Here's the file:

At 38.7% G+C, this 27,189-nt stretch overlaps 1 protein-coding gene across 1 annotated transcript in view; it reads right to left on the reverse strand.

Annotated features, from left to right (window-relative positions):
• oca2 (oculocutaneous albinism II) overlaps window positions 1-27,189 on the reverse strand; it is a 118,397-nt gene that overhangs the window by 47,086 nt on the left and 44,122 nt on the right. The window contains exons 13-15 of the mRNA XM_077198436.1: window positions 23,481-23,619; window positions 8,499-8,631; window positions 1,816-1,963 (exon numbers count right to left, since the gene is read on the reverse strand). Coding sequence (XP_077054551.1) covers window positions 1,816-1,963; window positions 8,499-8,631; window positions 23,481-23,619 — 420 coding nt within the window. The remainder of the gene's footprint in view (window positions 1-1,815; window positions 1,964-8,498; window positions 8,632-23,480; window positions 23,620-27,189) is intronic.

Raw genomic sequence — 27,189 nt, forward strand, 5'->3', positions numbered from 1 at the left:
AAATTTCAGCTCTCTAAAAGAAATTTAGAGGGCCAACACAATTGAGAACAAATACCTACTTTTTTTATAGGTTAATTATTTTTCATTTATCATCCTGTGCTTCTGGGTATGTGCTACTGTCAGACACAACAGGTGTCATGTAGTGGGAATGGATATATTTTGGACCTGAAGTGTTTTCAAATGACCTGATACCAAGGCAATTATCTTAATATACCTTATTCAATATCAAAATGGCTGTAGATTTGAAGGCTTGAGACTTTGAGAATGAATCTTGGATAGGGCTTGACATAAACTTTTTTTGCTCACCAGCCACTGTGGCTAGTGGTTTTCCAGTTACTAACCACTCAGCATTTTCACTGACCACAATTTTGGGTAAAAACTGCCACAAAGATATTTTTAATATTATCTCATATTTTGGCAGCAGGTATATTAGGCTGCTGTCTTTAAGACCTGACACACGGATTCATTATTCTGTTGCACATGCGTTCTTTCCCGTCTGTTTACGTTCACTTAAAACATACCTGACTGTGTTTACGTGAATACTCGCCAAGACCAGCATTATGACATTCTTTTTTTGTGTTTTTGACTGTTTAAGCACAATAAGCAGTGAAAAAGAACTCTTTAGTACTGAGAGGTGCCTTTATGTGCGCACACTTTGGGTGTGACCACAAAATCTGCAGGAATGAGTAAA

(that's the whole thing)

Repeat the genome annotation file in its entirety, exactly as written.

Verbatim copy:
At 38.7% G+C, this 27,189-nt stretch overlaps 1 protein-coding gene across 1 annotated transcript in view; it reads right to left on the reverse strand.

Annotated features, from left to right (window-relative positions):
• oca2 (oculocutaneous albinism II) overlaps window positions 1-27,189 on the reverse strand; it is a 118,397-nt gene that overhangs the window by 47,086 nt on the left and 44,122 nt on the right. The window contains exons 13-15 of the mRNA XM_077198436.1: window positions 23,481-23,619; window positions 8,499-8,631; window positions 1,816-1,963 (exon numbers count right to left, since the gene is read on the reverse strand). Coding sequence (XP_077054551.1) covers window positions 1,816-1,963; window positions 8,499-8,631; window positions 23,481-23,619 — 420 coding nt within the window. The remainder of the gene's footprint in view (window positions 1-1,815; window positions 1,964-8,498; window positions 8,632-23,480; window positions 23,620-27,189) is intronic.

Raw genomic sequence — 27,189 nt, forward strand, 5'->3', positions numbered from 1 at the left:
AAATTTCAGCTCTCTAAAAGAAATTTAGAGGGCCAACACAATTGAGAACAAATACCTACTTTTTTTATAGGTTAATTATTTTTCATTTATCATCCTGTGCTTCTGGGTATGTGCTACTGTCAGACACAACAGGTGTCATGTAGTGGGAATGGATATATTTTGGACCTGAAGTGTTTTCAAATGACCTGATACCAAGGCAATTATCTTAATATACCTTATTCAATATCAAAATGGCTGTAGATTTGAAGGCTTGAGACTTTGAGAATGAATCTTGGATAGGGCTTGACATAAACTTTTTTTGCTCACCAGCCACTGTGGCTAGTGGTTTTCCAGTTACTAACCACTCAGCATTTTCACTGACCACAATTTTGGGTAAAAACTGCCACAAAGATATTTTTAATATTATCTCATATTTTGGCAGCAGGTATATTAGGCTGCTGTCTTTAAGACCTGACACACGGATTCATTATTCTGTTGCACATGCGTTCTTTCCCGTCTGTTTACGTTCACTTAAAACATACCTGACTGTGTTTACGTGAATACTCGCCAAGACCAGCATTATGACATTCTTTTTTTGTGTTTTTGACTGTTTAAGCACAATAAGCAGTGAAAAAGAACTCTTTAGTACTGAGAGGTGCCTTTATGTGCGCACACTTTGGGTGTGACCACAAAATCTGCAGGAATGAGTAAA